Hélène has a pasty complexion, her hair is flattened, her dress encases her. She lists like a passenger on a swaying deck. This is the ailing, unhappy daughter of a 19th-century patriarch, so subjugated to the fetishised, massive presence of her father – images of his taste, his wealth – that she seems half-dead. To her left is a landscape of Naples by Corot, and lower down a drawing by Millet, and she is juxtaposed with them as another of her father’s treasures. To her right is the glass case containing her father’s collection of Egyptian funerary artefacts. She too is mummified and entombed in this room. Degas makes Hélène show the ringless fingers of her left hand. The only man in her life, this painting says in a brutal way, is her father.
Degas and women is a subject that’s hard to get to the bottom of. There’s a violence to this painting, but perhaps also an empathy. Degas expressed misogynist sentiments, yet was friends with the painter Berthe Morisot …
It is unbelievably luxurious: Degas kept repainting and retouching it over many years, making the reds ever richer, the texture more opulent. The sexuality that is absent from Hélène’s demeanour becomes the glint of silver on the mummies’ vitrine, the luxury of a Chinese silk hanging. The painting is suspenseful: possibilities, unacknowledged desires, circulate in its tense space, between the painter, the young woman and her father.
Hélène Rouart married and left home soon after posing for Degas.
Quentin Blake says:
There’s a wonderful sense of balance between the painter and the draughtsman at work; everything impressively but delicately held in check by a sort of formal geometry, and, not uncommon with Degas, the discreet presence of works of art of other periods. Whatever his reputation as a misogynist, Degas’ portraits of women must surely be among the most intelligent—the most acknowledging of their individual identity—of the 19th century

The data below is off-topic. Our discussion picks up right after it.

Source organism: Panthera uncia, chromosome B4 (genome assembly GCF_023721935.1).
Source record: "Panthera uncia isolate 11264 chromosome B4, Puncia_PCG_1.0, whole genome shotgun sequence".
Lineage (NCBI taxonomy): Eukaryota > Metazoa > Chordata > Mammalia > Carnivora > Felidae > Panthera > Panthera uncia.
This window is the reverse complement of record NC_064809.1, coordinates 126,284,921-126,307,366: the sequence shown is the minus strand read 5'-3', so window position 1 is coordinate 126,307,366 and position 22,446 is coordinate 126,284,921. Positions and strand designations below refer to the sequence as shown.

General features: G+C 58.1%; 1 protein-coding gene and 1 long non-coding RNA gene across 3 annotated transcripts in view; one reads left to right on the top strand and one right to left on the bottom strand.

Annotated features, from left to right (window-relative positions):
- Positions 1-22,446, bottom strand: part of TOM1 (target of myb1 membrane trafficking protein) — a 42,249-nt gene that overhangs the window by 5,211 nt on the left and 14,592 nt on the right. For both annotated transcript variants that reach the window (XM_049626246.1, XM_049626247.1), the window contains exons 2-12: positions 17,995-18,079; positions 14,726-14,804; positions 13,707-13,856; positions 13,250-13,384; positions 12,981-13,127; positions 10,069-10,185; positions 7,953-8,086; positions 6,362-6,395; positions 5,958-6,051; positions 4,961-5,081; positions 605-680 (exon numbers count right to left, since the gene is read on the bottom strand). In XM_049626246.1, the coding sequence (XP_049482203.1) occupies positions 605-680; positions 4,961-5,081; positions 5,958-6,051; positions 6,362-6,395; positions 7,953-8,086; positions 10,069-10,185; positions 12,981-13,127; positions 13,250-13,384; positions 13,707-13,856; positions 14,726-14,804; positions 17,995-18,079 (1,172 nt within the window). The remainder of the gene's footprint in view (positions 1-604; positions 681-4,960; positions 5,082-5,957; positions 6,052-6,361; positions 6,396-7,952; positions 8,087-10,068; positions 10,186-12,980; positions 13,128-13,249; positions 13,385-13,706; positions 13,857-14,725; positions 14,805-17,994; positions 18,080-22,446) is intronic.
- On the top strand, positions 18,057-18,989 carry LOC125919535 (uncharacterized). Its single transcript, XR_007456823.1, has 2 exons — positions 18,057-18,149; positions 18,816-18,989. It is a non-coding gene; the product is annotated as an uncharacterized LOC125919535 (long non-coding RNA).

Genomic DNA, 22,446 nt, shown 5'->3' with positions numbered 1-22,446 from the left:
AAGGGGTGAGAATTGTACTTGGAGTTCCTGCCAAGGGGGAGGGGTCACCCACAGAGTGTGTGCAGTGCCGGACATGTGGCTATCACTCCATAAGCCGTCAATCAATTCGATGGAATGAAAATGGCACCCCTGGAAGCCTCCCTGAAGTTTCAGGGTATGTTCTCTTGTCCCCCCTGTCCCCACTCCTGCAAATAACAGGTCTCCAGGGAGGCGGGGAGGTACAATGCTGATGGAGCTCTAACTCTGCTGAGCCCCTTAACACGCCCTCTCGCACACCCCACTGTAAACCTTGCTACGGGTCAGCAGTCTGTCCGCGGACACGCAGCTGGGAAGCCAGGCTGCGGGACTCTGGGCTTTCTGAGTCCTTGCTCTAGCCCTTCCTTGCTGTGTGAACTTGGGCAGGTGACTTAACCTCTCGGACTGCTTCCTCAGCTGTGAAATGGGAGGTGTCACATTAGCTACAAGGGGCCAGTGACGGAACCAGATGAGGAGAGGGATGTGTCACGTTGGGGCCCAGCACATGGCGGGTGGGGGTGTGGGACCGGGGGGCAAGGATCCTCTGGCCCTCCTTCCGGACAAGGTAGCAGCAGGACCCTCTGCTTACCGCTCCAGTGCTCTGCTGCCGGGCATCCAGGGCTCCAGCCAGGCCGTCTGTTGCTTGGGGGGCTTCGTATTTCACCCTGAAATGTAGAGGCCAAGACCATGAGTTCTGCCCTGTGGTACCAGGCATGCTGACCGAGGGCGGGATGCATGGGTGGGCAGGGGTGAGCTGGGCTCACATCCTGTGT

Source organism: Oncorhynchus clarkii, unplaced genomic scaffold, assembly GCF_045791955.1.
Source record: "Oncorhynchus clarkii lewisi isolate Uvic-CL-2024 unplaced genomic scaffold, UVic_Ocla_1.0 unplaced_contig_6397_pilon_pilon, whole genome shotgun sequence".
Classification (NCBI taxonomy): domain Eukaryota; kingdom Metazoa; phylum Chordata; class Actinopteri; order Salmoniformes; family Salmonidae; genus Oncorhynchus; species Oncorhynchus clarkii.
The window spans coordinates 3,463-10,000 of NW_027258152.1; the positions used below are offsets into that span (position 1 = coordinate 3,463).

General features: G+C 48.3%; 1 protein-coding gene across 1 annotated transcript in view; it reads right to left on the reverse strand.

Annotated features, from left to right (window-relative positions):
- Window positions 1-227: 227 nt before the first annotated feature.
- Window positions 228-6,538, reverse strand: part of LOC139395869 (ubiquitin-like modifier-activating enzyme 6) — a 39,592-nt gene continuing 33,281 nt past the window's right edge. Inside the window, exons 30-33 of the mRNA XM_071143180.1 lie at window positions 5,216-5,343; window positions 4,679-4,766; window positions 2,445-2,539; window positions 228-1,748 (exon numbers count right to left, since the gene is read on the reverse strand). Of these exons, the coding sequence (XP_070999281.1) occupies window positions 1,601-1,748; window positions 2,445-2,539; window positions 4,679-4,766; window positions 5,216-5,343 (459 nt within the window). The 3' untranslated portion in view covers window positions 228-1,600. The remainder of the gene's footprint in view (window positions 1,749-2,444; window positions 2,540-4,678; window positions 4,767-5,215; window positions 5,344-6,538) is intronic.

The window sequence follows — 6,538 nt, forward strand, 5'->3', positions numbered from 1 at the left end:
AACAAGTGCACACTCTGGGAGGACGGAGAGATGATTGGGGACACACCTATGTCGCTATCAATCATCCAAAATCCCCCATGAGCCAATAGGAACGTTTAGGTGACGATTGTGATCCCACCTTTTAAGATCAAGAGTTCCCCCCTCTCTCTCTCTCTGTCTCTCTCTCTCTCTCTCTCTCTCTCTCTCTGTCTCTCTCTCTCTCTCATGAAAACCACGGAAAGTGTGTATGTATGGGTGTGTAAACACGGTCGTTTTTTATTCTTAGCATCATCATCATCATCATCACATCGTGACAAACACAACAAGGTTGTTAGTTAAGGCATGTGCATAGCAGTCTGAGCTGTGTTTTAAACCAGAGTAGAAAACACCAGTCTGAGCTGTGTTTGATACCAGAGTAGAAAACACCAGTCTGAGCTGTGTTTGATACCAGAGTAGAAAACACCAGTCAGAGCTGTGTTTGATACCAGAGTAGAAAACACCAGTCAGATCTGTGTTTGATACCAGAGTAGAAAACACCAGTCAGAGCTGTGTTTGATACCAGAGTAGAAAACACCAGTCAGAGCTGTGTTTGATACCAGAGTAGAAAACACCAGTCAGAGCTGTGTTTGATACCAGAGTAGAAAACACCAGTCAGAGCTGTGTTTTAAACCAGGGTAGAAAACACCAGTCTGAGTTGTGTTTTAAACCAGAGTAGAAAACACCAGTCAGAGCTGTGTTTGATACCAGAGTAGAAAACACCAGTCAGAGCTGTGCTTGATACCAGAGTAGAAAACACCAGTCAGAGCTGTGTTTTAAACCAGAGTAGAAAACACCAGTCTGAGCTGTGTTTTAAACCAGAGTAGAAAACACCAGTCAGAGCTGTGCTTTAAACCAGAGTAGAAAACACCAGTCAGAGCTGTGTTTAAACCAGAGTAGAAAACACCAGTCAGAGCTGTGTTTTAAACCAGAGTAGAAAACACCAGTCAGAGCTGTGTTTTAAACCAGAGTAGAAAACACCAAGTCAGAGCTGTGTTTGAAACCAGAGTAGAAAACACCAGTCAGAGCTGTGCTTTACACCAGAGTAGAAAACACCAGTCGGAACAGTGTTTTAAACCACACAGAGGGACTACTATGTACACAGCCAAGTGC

John McEwen comments:
No surprise that Quentin Blake selects Degas, who said all he wished for his funeral oration was: ‘He greatly loved drawing.’
… This is one of several likenesses of the [Rouart] family, which occupied Degas into the 20th century and form part of his final portrait cycle. He fussed away at this large painting for over a decade … That she is minimised by the alpha-male chair, and dutifully positioned, only emphasise that the portrait is almost as much of him as her. Even her arms might be tenderly resting on his shoulder. Nonetheless, she was already engaged— Degas left out the ring—and duly married. Degas disliked art analysis: ‘Yesterday I dined at the Rouarts. There were his sons and some young people—all talking art. I blew up. What interests me is work, business, the army.’
Jonathan Jones writes on art for the Guardian and was on the jury for the 2009 Turner prize.
*His article was published in The Guardian as Portrait of the Week on Saturday June 24, 2000
Quentin Blake is an artist, exhibition curator and illustrator, well known for his collaboration with Roald Dahl
John McEwen is an art critic.
**This article was first published in Country Life, May 27, 2009